2. Adjust Your Desired Name. One of the easiest ways to find an available domain is to add a word before or after the name you want. For example, instead of FritzsRecycling.com (which is already registered, hypothetically-speaking), you can get FritzsRecyclingOnline.com (which is available, also hypothetically-speaking). Another option? Alter your location. For example, instead of DomainIwant.com, you may want to try DomainIWantGermany.com.
  3. Create a Catchy Phrase. If there isn’t an abbreviated option available, you can register a domain name with a catchphrase or tagline such as RecyclingDoneRight.com. You can even use an SEO keyword phrase that integrates your location, e.g. BerlinRecyclingDoneRight.com.

 

 

Think Outside the .Com Box

If you’re like most businesses, you prefer to have the “.com” at the end of your domain name. Right? As you may have guessed, however, many .com names might be unavailable.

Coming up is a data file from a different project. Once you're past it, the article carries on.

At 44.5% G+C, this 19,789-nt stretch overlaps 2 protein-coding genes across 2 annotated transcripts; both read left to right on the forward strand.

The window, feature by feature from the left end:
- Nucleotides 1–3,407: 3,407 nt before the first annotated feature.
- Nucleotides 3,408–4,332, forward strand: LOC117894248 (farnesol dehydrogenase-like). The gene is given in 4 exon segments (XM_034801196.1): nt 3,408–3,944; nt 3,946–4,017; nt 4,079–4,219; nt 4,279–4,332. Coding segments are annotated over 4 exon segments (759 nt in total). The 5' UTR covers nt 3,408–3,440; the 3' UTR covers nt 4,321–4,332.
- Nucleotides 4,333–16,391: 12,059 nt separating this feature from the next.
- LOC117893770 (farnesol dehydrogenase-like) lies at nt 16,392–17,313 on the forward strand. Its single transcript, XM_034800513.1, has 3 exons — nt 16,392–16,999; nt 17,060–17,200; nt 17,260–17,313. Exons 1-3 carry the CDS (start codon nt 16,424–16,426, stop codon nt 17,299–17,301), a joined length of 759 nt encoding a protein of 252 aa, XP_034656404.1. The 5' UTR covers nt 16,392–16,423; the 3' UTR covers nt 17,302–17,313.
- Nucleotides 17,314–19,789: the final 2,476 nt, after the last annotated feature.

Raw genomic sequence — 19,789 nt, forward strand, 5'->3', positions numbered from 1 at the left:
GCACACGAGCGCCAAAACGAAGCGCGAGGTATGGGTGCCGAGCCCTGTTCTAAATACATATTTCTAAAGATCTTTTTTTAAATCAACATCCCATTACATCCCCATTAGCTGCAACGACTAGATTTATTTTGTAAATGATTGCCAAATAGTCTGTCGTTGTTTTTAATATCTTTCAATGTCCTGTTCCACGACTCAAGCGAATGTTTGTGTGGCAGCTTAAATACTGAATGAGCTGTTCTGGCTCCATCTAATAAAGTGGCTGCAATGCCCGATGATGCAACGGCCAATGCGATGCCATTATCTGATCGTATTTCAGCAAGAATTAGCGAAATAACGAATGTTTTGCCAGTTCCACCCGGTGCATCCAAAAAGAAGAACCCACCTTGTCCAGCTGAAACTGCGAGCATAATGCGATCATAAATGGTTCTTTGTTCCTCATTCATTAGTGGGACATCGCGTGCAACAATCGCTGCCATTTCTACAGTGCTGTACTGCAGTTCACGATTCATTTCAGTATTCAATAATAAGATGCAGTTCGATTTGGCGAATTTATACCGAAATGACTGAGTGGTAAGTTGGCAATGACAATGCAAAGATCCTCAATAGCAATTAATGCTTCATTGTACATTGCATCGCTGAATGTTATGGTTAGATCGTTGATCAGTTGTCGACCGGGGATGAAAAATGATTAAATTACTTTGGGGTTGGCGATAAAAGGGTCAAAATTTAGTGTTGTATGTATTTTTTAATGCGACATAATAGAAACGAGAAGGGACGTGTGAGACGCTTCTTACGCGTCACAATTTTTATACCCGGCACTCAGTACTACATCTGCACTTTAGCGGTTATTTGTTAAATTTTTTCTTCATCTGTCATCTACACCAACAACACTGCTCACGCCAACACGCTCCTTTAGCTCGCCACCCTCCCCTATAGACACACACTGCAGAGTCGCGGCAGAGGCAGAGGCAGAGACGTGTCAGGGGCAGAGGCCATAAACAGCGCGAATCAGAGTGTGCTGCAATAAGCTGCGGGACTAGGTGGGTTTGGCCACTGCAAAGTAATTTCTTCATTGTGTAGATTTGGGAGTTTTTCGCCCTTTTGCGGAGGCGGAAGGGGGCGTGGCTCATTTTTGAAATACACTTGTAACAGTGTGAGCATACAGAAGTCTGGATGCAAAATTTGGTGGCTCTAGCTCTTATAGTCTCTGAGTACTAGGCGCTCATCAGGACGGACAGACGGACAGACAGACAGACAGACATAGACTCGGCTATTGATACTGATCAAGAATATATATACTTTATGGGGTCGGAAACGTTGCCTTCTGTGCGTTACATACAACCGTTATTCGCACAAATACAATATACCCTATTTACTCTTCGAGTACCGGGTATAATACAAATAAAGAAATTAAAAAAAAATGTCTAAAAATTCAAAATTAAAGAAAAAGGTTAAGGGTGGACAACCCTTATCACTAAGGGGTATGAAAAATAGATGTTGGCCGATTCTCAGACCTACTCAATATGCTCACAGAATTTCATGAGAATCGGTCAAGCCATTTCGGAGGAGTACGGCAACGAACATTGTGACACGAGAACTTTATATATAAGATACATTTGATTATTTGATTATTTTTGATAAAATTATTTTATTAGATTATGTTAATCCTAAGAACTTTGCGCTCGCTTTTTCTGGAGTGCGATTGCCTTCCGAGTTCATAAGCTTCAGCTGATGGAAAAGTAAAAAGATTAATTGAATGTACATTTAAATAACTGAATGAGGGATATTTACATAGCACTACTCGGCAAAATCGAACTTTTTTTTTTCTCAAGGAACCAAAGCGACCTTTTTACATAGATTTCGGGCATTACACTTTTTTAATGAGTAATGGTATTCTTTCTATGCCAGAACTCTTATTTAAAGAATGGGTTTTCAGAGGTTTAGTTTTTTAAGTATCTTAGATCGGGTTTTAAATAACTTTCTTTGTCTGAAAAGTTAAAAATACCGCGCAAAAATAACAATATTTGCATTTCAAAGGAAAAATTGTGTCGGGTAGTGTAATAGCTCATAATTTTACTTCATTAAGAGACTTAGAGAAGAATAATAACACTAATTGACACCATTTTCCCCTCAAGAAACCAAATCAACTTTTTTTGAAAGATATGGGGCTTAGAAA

Don’t stress. While .com domain names are still the most-widely used top level domain (TLD), generic top level domains (gTLDs) are increasing in popularity (think .edu, .net, .co, and .me).

To illustrate, here’s an example. Let’s say your aforementioned idea of bestberlinrecycling.com ends up being taken. Instead of throwing in the towel, why not register that same domain name with another extension? The result could be something like bestberlinrecycling.net or bestberlinrecycling.co.

As you can see, alternate TLDs are the perfect way to keep your original brand intact while still remaining searchable. So if you can’t register that coveted .com domain name of yours, it’s not the end of the world. Registering your domain name with another top level extension might not have quite have the visibility of a .com name, but it can still be a great alternative.